Book Image

Unreal Engine 4 Virtual Reality Projects

By : Kevin Mack, Robert Ruud
Book Image

Unreal Engine 4 Virtual Reality Projects

By: Kevin Mack, Robert Ruud

Overview of this book

Unreal Engine 4 (UE4) is a powerful tool for developing VR games and applications. With its visual scripting language, Blueprint, and built-in support for all major VR headsets, it's a perfect tool for designers, artists, and engineers to realize their visions in VR. This book will guide you step-by-step through a series of projects that teach essential concepts and techniques for VR development in UE4. You will begin by learning how to think about (and design for) VR and then proceed to set up a development environment. A series of practical projects follows, taking you through essential VR concepts. Through these exercises, you'll learn how to set up UE4 projects that run effectively in VR, how to build player locomotion schemes, and how to use hand controllers to interact with the world. You'll then move on to create user interfaces in 3D space, use the editor's VR mode to build environments directly in VR, and profile/optimize worlds you've built. Finally, you'll explore more advanced topics, such as displaying stereo media in VR, networking in Unreal, and using plugins to extend the engine. Throughout, this book focuses on creating a deeper understanding of why the relevant tools and techniques work as they do, so you can use the techniques and concepts learned here as a springboard for further learning and exploration in VR.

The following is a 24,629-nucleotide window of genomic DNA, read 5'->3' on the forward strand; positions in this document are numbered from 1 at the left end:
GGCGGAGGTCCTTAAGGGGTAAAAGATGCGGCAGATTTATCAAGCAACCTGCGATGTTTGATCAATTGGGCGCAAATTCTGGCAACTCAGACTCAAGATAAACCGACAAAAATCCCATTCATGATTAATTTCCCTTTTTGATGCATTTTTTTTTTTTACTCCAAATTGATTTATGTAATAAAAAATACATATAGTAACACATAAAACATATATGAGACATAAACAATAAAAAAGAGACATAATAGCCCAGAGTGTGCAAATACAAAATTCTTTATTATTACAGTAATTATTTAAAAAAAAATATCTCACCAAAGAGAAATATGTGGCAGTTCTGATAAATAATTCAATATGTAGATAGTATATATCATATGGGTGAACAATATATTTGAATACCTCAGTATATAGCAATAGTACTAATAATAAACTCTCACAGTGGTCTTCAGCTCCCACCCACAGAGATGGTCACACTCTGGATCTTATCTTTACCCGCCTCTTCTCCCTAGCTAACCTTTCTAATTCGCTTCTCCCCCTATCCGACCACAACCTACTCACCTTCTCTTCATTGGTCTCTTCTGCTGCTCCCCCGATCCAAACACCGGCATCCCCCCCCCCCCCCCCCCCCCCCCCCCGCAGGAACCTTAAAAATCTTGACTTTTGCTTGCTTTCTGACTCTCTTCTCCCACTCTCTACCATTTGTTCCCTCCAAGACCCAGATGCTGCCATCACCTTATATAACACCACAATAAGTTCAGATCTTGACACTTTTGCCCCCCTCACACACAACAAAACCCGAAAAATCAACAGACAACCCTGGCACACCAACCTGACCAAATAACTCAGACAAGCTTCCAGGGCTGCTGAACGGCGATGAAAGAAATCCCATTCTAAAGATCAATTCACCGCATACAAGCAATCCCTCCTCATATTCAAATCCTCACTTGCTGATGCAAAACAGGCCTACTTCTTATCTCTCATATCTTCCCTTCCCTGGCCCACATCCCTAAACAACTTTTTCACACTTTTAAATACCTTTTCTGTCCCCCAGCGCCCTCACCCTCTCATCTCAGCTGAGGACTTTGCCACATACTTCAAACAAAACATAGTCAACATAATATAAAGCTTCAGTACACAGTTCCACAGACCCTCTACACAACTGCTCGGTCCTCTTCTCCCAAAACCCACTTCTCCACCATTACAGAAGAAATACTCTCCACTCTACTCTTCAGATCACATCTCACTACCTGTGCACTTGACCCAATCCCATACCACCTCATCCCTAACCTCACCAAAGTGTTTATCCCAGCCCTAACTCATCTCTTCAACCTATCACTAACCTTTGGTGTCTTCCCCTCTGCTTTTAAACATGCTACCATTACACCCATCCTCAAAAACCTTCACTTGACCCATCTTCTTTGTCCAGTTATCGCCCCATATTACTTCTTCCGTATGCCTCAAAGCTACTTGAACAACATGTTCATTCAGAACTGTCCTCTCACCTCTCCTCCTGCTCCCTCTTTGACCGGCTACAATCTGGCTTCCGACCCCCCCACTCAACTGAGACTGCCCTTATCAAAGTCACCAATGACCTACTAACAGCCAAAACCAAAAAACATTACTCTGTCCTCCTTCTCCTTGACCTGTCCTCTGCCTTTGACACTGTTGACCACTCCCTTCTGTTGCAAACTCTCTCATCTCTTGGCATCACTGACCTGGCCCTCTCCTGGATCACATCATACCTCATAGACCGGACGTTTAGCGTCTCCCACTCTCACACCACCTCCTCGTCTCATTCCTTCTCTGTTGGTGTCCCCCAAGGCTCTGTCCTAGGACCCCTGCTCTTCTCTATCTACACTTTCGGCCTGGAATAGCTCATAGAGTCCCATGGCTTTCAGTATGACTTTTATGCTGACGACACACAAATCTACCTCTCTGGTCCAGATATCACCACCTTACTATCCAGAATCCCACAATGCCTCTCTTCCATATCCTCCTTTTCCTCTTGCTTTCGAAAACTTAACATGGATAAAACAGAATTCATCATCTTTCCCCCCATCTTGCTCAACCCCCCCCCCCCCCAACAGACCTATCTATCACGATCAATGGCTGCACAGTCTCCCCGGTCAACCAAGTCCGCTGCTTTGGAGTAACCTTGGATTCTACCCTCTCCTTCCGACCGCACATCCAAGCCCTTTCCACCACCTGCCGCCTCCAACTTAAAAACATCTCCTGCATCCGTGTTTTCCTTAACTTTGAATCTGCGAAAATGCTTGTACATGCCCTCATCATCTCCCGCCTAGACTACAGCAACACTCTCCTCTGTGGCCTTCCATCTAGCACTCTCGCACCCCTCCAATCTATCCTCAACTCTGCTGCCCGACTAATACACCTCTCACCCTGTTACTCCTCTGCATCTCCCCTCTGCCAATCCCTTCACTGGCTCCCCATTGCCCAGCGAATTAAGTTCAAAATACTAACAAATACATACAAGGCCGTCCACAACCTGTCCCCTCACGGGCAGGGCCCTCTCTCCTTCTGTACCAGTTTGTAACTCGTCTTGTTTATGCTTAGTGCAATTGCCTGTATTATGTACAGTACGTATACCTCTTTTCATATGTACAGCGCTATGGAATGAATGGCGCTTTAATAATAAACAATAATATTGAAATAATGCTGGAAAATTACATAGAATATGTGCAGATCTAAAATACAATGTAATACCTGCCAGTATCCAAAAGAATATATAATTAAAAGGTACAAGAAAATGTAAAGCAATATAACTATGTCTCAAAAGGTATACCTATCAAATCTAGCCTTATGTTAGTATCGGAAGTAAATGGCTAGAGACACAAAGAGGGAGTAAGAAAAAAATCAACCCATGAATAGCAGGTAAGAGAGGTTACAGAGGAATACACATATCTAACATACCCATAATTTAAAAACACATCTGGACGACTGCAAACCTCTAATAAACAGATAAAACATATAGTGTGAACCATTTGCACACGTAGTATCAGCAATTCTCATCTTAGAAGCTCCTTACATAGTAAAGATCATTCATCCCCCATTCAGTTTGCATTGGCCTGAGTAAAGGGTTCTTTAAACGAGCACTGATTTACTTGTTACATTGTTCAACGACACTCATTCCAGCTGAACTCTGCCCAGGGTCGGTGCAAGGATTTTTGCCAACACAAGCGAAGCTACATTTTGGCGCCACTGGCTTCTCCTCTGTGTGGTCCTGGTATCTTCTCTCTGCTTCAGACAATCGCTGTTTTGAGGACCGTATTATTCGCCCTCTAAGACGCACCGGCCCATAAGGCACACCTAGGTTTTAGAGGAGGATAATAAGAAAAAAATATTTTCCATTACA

Table of Contents (20 chapters)
Title Page
About Packt
Where to Go from Here

Setting up VRHand to pick up objects

Now, we're ready to get our hands grabbing these objects.

Creating a function to find the nearest pickup object

The next thing we need to do is find out what objects are near enough to our hand to be picked up. Let's create a function to do this:

  1. In BP_VRHand, create a new function called FindNearestPickupObject.
  2. Set its Category to Grabbing and its Access Specifier to Private.
  3. In its implementation graph, right-click to create a Get All Actors with Interface node, and set its Interface value to BPI_PickupActor.

This is going to give us an array of every actor in the scene that implements the BPI_PickupActor interface.

  1. Drag a connector from the Out Actors output and create a For Each Loop node:

We're going to iterate through the actors that could possibly be picked up, ignore any actor that's too far to be considered, and then return the closest remaining eligible actor.

  1. From the For Each Loop Array Element output, drag out a connector and call Get Actor Location...